When Farming 4 Hunger broke ground on a garden on the front lawn of the College of Southern Maryland’s Prince Frederick campus in July, the goal wasn’t just to help feed the hungry.

“Food is the vessel, but it is also an opportunity to grow lives and grow community,” Farming 4 Hunger Executive Director and President Bernie Fowler Jr. said following a ribbon cutting ceremony on Oct. 21. “The garden represents an opportunity, a safe place, a place of education where people can care and people can serve. It will develop a spirit.”

The garden is 100 feet by 120 feet and features 19 raised planters and a pair of 14-by-50-foot caterpillar-style greenhouses.

“Having organizations like Farming 4 Hunger is a great relief for people in the community who may be struggling to put food on their table,” said CSM Prince Frederick Student Government Association President Rhey Mesowski. “We are excited about the possibilities of what a Farming 4 Hunger/CSM partnership can accomplish in the future.”

CSM President Maureen Murphy said the two organizations are “coming together for a single purpose.”

A 3-square-foot portion of the garden will serve as an outdoor classroom complete with benches and picnic tables.

A news release said the new garden will provide a “planting of the seed to harvest experience to provide food for the region’s hungry and teachable moments in self-sufficiency, team building, service leadership, volunteerism and finding purpose.”

“It’s not just about growing food, it’s about changing people’s lives and the impact it can have when people get their hands in the dirt and make something grow from a little seed and produce food,” CSM Board Trustee Chair Jay Webster said. “The other benefit of that is students come here to community college to get their basics might not know what they want, and there’s so much opportunity in agriculture. ... and hopefully this project will open up people’s eyes to get a good career going.”

The garden is currently growing kale, collards, turnips, beets, onions and carrots and was scheduled to be harvested earlier this week.

“It’s a fantastic opportunity for the college and for our students and community,” CSM President of Operations and Planning Bill Comey said. “We can provide opportunities for those who might otherwise not have gone to college or pursued post-secondary education. And just to have this garden here at the college, what a learning laboratory.”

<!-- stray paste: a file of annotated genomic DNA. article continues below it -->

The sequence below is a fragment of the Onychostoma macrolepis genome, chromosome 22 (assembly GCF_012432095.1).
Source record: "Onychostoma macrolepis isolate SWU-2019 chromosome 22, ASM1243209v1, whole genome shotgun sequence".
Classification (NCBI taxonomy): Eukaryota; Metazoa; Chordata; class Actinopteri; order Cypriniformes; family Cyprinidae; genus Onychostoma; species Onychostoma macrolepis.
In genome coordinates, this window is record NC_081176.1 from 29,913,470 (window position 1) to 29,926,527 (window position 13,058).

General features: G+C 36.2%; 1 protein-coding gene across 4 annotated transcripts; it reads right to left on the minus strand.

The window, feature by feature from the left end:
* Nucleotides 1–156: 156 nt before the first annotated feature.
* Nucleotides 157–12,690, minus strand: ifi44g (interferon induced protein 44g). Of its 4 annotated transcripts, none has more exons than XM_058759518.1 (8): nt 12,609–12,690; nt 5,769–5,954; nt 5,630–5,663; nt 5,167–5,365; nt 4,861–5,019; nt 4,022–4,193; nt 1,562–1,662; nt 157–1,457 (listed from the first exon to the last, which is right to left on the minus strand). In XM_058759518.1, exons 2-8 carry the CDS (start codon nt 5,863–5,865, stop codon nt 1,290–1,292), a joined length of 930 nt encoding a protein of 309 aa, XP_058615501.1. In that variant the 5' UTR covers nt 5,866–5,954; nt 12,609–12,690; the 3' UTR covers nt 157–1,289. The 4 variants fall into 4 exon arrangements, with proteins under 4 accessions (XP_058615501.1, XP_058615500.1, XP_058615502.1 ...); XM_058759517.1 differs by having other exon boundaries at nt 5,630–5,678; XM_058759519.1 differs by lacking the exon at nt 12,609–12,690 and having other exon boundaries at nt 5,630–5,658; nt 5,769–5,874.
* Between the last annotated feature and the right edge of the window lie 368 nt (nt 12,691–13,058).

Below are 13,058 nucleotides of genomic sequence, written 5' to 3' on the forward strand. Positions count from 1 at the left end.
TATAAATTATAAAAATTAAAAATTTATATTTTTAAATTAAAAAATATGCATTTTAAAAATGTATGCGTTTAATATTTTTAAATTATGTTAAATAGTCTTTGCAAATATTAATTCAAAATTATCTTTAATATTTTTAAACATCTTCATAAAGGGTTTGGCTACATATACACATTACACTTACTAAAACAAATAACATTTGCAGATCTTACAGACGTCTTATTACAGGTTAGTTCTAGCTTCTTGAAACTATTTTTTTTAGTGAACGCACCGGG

“There are no negatives to this garden,” Calvert Commissioner President Earl F. “Buddy” Hance (R) said. “It’s such an opportunity for students and for feeding the hungry. It will change people’s lives.”

In the spring the garden will be used to grow potatoes, squash, zucchini, lettuces, tomatoes, peppers and cucumbers.

“I’m pretty excited and I think it’s nice that people can see the fruits of all their work,” said Murphy, who added the food will come in handy for the community and the students. “Unfortunately, college students across the country are struggling. We have seen before the pandemic that over 30% of college students reported that they were food insecure, that they really did not know where their next meal was coming from more than twice a month.”

In 2017, College of Southern Maryland started installing micro food pantries, called Hawk Feeders, at its campuses. There are now five feeders at the four campuses.

During the ribbon-cutting ceremony, Fowler singled out six incarcerated individuals who helped build the garden.

“These men have come out and embraced the spirit of what farming is all about and how proud are they after all the sweat and the time they put in building this?” Fowler asked. “I tell these guys all the time they have a Ph.D. in corrections, they have a Ph.D. in street and in life. They have value that they can now teach others about not making the same mistakes as others.”

The project started with a phone call last fall and was soon followed by an official memorandum of understanding.

“It’s probably one of the better projects where I can’t say there was a hard part. Everyone really stepped up to the plate and did what they needed to from every level,” Fowler said. “I don’t want to say it was flawless, but it was pretty seamless.”

One of the goals for CSM and Farming 4 Hunger is to create a model with the demonstration garden for other colleges across the state and country to emulate.

“I’m extremely grateful to see something small and micro has the potential to be something macro or larger,” Fowler Jr. said as he scanned the garden. “And if we create more micro spaces, that’s really how we start to impact change and effect through food and security.”

Twitter: @MichaelSoMdNews

Twitter: @MichaelSoMdNews